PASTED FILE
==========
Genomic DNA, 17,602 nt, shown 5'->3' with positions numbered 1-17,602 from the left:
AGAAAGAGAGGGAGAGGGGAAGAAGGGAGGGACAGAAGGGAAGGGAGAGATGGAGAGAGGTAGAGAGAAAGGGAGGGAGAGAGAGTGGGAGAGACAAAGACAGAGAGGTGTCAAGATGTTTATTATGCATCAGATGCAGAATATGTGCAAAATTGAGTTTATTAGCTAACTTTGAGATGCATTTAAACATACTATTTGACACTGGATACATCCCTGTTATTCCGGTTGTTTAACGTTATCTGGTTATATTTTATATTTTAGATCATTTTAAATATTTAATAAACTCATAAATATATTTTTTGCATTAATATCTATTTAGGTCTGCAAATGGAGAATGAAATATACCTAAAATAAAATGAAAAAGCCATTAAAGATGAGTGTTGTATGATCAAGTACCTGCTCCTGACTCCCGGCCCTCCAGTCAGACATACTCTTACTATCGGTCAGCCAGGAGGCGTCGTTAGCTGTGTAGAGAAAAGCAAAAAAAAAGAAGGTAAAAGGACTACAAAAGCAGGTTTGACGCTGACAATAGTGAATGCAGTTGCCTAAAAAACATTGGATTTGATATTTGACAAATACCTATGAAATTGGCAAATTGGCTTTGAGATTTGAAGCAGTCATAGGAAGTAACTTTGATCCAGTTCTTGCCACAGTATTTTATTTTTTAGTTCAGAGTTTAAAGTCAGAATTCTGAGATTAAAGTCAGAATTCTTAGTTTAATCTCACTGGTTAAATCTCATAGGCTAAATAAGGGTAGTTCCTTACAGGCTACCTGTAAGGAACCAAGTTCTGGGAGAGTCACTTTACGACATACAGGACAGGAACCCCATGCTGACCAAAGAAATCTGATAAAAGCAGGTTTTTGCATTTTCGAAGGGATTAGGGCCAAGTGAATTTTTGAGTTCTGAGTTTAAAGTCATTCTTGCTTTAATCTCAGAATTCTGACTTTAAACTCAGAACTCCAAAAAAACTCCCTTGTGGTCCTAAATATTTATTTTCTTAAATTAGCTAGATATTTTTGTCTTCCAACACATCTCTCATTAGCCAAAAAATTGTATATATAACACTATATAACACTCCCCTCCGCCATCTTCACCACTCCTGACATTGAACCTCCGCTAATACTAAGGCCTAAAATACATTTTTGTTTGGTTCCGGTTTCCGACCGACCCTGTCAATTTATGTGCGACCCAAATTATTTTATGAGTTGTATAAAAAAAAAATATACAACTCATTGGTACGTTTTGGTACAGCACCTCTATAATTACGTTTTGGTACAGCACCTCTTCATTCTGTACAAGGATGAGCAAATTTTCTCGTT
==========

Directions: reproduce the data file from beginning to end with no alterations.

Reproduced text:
Genomic DNA, 17,602 nt, shown 5'->3' with positions numbered 1-17,602 from the left:
AGAAAGAGAGGGAGAGGGGAAGAAGGGAGGGACAGAAGGGAAGGGAGAGATGGAGAGAGGTAGAGAGAAAGGGAGGGAGAGAGAGTGGGAGAGACAAAGACAGAGAGGTGTCAAGATGTTTATTATGCATCAGATGCAGAATATGTGCAAAATTGAGTTTATTAGCTAACTTTGAGATGCATTTAAACATACTATTTGACACTGGATACATCCCTGTTATTCCGGTTGTTTAACGTTATCTGGTTATATTTTATATTTTAGATCATTTTAAATATTTAATAAACTCATAAATATATTTTTTGCATTAATATCTATTTAGGTCTGCAAATGGAGAATGAAATATACCTAAAATAAAATGAAAAAGCCATTAAAGATGAGTGTTGTATGATCAAGTACCTGCTCCTGACTCCCGGCCCTCCAGTCAGACATACTCTTACTATCGGTCAGCCAGGAGGCGTCGTTAGCTGTGTAGAGAAAAGCAAAAAAAAAGAAGGTAAAAGGACTACAAAAGCAGGTTTGACGCTGACAATAGTGAATGCAGTTGCCTAAAAAACATTGGATTTGATATTTGACAAATACCTATGAAATTGGCAAATTGGCTTTGAGATTTGAAGCAGTCATAGGAAGTAACTTTGATCCAGTTCTTGCCACAGTATTTTATTTTTTAGTTCAGAGTTTAAAGTCAGAATTCTGAGATTAAAGTCAGAATTCTTAGTTTAATCTCACTGGTTAAATCTCATAGGCTAAATAAGGGTAGTTCCTTACAGGCTACCTGTAAGGAACCAAGTTCTGGGAGAGTCACTTTACGACATACAGGACAGGAACCCCATGCTGACCAAAGAAATCTGATAAAAGCAGGTTTTTGCATTTTCGAAGGGATTAGGGCCAAGTGAATTTTTGAGTTCTGAGTTTAAAGTCATTCTTGCTTTAATCTCAGAATTCTGACTTTAAACTCAGAACTCCAAAAAAACTCCCTTGTGGTCCTAAATATTTATTTTCTTAAATTAGCTAGATATTTTTGTCTTCCAACACATCTCTCATTAGCCAAAAAATTGTATATATAACACTATATAACACTCCCCTCCGCCATCTTCACCACTCCTGACATTGAACCTCCGCTAATACTAAGGCCTAAAATACATTTTTGTTTGGTTCCGGTTTCCGACCGACCCTGTCAATTTATGTGCGACCCAAATTATTTTATGAGTTGTATAAAAAAAAAATATACAACTCATTGGTACGTTTTGGTACAGCACCTCTATAATTACGTTTTGGTACAGCACCTCTTCATTCTGTACAAGGATGAGCAAATTTTCTCGTT